The duty to remove man-made hazards also casts a wide net. It excludes hazards that occur naturally on the mountain, that may be considered inherent to outdoor mountain sports and indeed form an integral part of their allure. Nonetheless, "[by] its nature, an alpine ski area is not a purely unaltered wilderness." Arthur N. Frakt & Janna S. Rankin, "Surveying the Slippery Slope: The Questionable Value of Legislation to Limit Ski Area Liability," 28 Idaho L. Rev. 227, 244 (1992). The placement of ski-lift towers, the use of artificial snow, and the layout of the trails all are man-made contributions to the skiing environment. Thus, for example, a jury could reasonably find that a tree left standing in the middle of a blind corner on a steep trail was an "obvious, man-made hazard," but that a tree was an inherent risk when it stood at the edge of a broad and straight fairway. We find that by restricting the duty of operators to man-made hazards, the Legislature has in large part simply restated the proposition that operators have no duty with regard to inherent risks of skiing.

The further limitation on the duty of operators, that obvious, man-made hazards need only be removed "as soon as practicable," confirms the Conclusion that section 5:13-3(a)(3) is aimed at non-inherent hazards. Some man-made features of a ski slope are as inherent to the sport of skiing as the steepness of the mountain itself. One cannot have skiing without, for example, towers to support the ski lift. A danger that may feasibly be removed, however, is not an inherent danger. A jury might properly find that a ski-lift tower placed where skiers might be expected to crash into it is a non-inherent, man-made risk if it could have been placed in a safer location.

Such examples could be considered matters of ski-slope design, and some courts have held that hazards created by ski-slope design are inherent. See Finnern v. Sunday River Skiway Corp., 984 F.2d 530, 535 (1st Cir. 1993) (applying Maine law). We believe the better view is that design issues should be subjected to the same analysis as other risks. Thus, where a hazard resulting from a design flaw may be removed or eliminated, it is not inherent and, if obvious, the operator has a duty to remove it. See White v. Deseelhorst, 879 P.2d 1371, 1375 (Utah 1994) (holding that jury could find that placement of "cat track" intended to smooth traverse for novice skiers was unnecessarily dangerous and not an inherent risk); Clover v. Snowbird Ski Resort, 808 P.2d 1037, 1043-48 (Utah 1991) (holding that jury could conclude that blind jump in intermediate trail is not an inherent risk).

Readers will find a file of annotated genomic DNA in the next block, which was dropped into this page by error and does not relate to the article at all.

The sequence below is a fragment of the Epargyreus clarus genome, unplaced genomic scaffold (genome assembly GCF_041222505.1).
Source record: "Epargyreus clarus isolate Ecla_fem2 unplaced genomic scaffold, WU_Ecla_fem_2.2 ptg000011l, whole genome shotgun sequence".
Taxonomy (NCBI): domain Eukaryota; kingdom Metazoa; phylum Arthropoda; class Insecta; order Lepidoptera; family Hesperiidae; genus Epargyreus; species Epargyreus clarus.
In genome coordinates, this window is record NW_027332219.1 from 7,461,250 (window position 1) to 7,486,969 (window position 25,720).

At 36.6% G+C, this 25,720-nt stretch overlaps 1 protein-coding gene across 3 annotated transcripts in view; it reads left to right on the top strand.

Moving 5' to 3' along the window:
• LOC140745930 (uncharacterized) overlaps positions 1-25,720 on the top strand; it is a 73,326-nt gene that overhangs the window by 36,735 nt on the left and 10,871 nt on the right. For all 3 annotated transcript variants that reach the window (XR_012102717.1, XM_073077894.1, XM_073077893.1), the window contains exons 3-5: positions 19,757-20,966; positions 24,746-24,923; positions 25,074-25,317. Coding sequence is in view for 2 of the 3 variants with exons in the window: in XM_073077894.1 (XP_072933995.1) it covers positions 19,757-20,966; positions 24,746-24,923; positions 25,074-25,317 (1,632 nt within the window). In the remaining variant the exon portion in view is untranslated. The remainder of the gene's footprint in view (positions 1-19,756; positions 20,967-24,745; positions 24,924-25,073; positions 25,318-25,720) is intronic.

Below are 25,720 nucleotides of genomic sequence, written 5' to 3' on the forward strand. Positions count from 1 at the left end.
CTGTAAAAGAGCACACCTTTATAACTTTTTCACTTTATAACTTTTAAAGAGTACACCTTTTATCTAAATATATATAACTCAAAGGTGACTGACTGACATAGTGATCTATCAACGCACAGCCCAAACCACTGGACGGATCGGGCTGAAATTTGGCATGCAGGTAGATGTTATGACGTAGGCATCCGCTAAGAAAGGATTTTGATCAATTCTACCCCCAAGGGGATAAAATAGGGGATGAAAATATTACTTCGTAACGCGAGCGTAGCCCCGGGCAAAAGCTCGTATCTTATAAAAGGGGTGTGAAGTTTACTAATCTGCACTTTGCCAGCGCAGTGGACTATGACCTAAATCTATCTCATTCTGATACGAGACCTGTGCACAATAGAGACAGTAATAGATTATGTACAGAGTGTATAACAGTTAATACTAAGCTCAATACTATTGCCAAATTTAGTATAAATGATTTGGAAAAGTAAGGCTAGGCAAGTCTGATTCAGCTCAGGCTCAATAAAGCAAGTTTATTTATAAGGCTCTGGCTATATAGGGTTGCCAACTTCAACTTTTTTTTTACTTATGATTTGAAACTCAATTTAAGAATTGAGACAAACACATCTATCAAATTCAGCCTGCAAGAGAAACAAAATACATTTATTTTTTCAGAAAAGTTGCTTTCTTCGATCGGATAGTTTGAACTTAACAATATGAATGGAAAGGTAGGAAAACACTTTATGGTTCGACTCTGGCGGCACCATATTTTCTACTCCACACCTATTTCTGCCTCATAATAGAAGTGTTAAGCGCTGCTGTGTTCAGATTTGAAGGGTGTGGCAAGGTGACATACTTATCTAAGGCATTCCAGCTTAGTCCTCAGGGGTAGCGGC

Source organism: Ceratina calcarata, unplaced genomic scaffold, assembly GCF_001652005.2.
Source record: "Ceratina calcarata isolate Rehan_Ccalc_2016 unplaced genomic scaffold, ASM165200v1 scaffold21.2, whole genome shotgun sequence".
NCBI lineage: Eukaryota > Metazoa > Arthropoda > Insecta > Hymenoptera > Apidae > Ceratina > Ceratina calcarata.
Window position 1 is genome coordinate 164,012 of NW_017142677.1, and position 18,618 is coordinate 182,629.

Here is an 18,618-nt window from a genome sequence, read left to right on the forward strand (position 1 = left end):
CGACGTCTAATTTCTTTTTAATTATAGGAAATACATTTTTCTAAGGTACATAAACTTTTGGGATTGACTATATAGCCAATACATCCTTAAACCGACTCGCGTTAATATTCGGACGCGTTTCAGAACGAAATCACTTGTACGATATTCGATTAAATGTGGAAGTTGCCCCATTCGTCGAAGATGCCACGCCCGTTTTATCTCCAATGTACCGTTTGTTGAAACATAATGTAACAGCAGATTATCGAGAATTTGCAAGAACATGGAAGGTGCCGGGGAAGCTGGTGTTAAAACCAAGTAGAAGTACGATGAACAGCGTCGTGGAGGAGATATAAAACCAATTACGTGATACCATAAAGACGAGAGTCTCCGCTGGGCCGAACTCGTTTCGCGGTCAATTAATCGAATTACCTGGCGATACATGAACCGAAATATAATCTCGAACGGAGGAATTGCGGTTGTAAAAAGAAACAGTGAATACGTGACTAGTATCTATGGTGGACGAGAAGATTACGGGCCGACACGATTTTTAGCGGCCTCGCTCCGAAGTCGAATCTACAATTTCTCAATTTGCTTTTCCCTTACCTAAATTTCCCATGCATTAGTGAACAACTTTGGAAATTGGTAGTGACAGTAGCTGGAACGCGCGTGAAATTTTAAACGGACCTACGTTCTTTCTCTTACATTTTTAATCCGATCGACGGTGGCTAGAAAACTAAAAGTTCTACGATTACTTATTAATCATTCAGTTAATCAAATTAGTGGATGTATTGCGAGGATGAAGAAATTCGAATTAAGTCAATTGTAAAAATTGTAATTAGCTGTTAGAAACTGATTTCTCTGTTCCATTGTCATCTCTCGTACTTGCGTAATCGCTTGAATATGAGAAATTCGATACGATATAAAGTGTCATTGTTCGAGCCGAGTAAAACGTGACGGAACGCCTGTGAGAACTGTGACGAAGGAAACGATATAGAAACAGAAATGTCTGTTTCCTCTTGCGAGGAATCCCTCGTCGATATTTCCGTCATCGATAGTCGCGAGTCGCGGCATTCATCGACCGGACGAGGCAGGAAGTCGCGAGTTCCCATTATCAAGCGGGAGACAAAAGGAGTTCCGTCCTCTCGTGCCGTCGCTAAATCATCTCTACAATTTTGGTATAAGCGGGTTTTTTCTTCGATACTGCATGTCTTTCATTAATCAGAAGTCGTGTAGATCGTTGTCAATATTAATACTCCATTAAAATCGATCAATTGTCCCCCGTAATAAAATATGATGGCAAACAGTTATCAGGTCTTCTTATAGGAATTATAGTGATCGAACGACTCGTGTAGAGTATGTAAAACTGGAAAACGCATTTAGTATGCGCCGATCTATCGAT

Skiers may, of course, be injured in the course of breaching their statutory duty to ski in control by a hazard that is not inherent and which the operator was under a duty to remove. In that case, New Jersey's comparative negligence statute, N.J.S.A. 2A:15-5.1 to -5.8, will control, and the relative fault of the parties will be weighed to determine the injured party's ultimate recovery. See N.J.S.A. 2A:15-5.1. By turning to the doctrine of comparative negligence in those situations where the skier has voluntarily, but unwisely, encountered a risk that the operator could have removed, the Ski Statute has tracked the common law of negligence. See Meistrich, supra, 31 N.J. at 51-54 (explaining that assumption of risk is equivalent to contributory negligence when plaintiff is injured by hazard caused by defendant's negligence, the existence of which plaintiff knew or should have known and unreasonably decided to encounter).

To a significant extent, therefore, the operator's duty to "remove as soon as practicable obvious, man-made hazards" and the skiers' assumption of inherent risks incorporate a rough restatement of general principles of negligence, as adapted to the context of skiing. The statutory standard does not necessarily mirror the common law. In some respects the balance has been shifted in favor of operators. For example, a danger that is foreseeable may fall short of being "obvious." Nonetheless, the analysis of liability under the Ski Statute and the analysis under the common law of negligence have significant parallels.

That fact, coupled with the Legislature's statements of intent, lead us to conclude that where the Ski Statute properly applies, the Legislature intended completely to displace the common law with regard to the statutorily defined parties. The Ski Statute was intended to "clearly define[] the responsibility of ski area operators." N.J.S.A. 5:13-1(b). The legislative committee statement stated as a primary concern the uncertainty over operator liability following Vermont's Sunday case. See Committee Statement, supra. That interest would have been poorly served had the Ski Statute merely supplemented the common law. By codifying, as modified, fundamental principles of negligence as they apply to skiers and ski-area operators, the Legislature provided certainty by occupying the entire field. See Jeffrey W. Lorell, "The New Ski Law: Are Downhill Injury Claims Headed Downhill?," 103 N.J.L.J. 197, 210 (March 8, 1979) ("The act does not exonerate a ski area . . . but rather embraces a test for negligence traditionally established for this sport . . . . It only makes explicit the inapplicability of comparative negligence in those situations where it would not apply in any event.").

III